The additives of the present invention are useful in ordinary Portland cement mortars and concretes, i.e., those comprising ort and cement, saggl and/or aggregate and gaugmgwater, and caibtfil'sed in cement, mortar or concrete mixes in conjunction with calcined diatomaceous earth or other pozzolanic materials such as uncalcind' 'diatomaceous earth, calcined Hiatomaceous shales and clays, volcanic ash, calcined clays and shales, and the like. The mix can also contain, either with or without the pozzolan, one or more of the conventional additives including alig-giga'nging gents such as the longchain alkyl sulfates, allql aryl suffofia'tg s', etc., waterproofing a t ives such as stearates, stearic acid, oil emulsions and the like; cement setting inhibitors or accelerators, etc. mtilas 0.01% of the additives of the present invention, based onl e ei ht of the cement, can have an elfect in improving the streng ope ms of the cement.

An amount greater than about 1% by weight of the cement is not usually commercl y practicable and for abouLQgSflof the lignosulfonate additives 0 this inven- I tion, based on the weight of the cement. The additives are preferably added to the cement mix in the dried powder form, but aqueous solutions thereof can be used if desired. Also, the Wadditives can be incorporated into add ve mixes comprising blends, for example, of the lignosulfonate, a pozzolan and a cement set accelerator such as calcium chloride or other alkaline earth metal salt.

The following specific examples are illustrative of the present invention, but it is to be understood that the invention is not to be limited to the specific details thereof EXAMPLE 1 In carrying out this example, specimens of mortar were prepared and tested for compressive strength in accordance with ASTM C-109, in which one part of Portland cement and 2.75 parts of graded Ottawa and are Used, tli'e'TvEter being adjusted to give a flow between and 115, as required by the test specifications. In these tests the additive of the present invention was compared with the conventional fermented spent sulfite liquor solids prepared by fermenting, steam stripping and spray drying the liquor obtained from the calcium bisulfite pulping of soft wood chips. The conventional fermented spent sulfite liquor solids were added to mortar mixes Nos. 1, 2 and 3 in the amounts set forth in the table below.

A typical representative product of our invention and discovery selected as the additive in this experiment was a spray -dried i r o n zgt f fer m gt e d spem sulfite. liqrmnsoMoxidiaeLhpsodinmirglgnr atwmparegl as follows: Two hundred and nineteen grams of concentrated fermented calcium base spent sulfite liquor having 48% by weight of non-volatile solids was made alkaline J EXAMlNER to pH 8.0 by adding sodium hydroxide and then digested for 24 hours at 85-90 C. while adding more sodium hydroxide as needed to maintain the pH at 8.0. Next, 18 grams of fesriasulfat;e (2 45% Fe) a nd 4 grams of sulfuric acid were added as 23%"?6lhtions. The mixture, diluted to about 40% non-volatile solids, was heated to about 60 C. and 8 grams ofsNf-a g g-gm was added with vigorous stirring as a 2 solution. The mixture was heated 1 hour at 85-90 C., centrifuged to remove calcium sulfate, and dried The additive thus prepared was added to mortar mixes Nos. 4, and 6 in the amounts set forth in the table.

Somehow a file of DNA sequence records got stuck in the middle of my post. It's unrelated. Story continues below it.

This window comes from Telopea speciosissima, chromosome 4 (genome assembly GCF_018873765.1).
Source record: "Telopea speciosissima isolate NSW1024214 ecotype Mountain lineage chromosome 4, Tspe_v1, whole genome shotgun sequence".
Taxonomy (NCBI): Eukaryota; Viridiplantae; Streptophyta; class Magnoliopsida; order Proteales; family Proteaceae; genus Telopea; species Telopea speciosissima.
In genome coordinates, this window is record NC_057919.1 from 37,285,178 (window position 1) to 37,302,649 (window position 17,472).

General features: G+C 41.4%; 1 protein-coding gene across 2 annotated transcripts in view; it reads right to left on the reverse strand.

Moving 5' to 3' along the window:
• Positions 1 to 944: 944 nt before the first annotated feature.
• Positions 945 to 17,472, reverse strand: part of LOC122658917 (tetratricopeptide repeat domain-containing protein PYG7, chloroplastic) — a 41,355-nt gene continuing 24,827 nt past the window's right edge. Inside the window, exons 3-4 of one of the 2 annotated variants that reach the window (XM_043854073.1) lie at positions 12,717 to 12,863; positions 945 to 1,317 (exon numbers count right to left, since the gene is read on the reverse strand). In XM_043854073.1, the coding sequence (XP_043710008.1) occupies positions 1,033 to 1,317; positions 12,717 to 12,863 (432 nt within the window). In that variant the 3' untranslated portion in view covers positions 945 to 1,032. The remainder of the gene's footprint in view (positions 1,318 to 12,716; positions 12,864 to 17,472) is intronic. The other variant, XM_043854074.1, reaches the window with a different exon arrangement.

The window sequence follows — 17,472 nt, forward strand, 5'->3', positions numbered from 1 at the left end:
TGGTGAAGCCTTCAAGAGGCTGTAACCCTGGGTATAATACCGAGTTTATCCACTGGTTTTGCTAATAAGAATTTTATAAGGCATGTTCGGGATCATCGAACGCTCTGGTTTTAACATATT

In the following table are set forth the compressive strength data of the six mixes after aging for 3 days and 28 days. The amounts of additive in the several mixes are set forth in percent by weight, based on the weight of the cement.

Table Compressive strength of 2-incl1 cubes after Mix Additive, aging- Addltive Type No. percent by weight;

3 days 28 days (in pounds) (in pounds) Fermented spent sulfite 1 0.2 11,170 20, 770 liquor solids 2 0.3 10, 800 21, 330 3 0. 4 9, 630 19.530 Sodium dichromate oxi- 4 0.2 23,470 dized iron salt 5 0.3 1], G 23, 670 6 0. 4 15, 120 29, 800

EXAMPLE 2 An effect equivalent to oxidation of the spent sulfite liquor solids by chemicals may be brought about by electrolytic treatment and, whereas the reactions may be deep-seated and involve more than oxidation, the general effect is to bring about the properties found in the oxidized product as already herein described.

A preferred method for carrying out the electrolytic treatment is to start with a fermented calcium base spent sulfite liquor in order to take advantage of the improvements resulting from the removal of s igars by fer This fermented liquor is treated with sodrum hydroxide to raise the pH to approximately 8.0 and bring about precipitat i o r 1 of calcium sulfite which is then removed. The sodium hydroxide treatment increases the conductivity of the liquor and also produces a further improvement in the dispersing properties thereof. The liquor was then subjected to electrolysis in the anode compartment of an electrolytic cell at a voltage of 4 to 6 volts.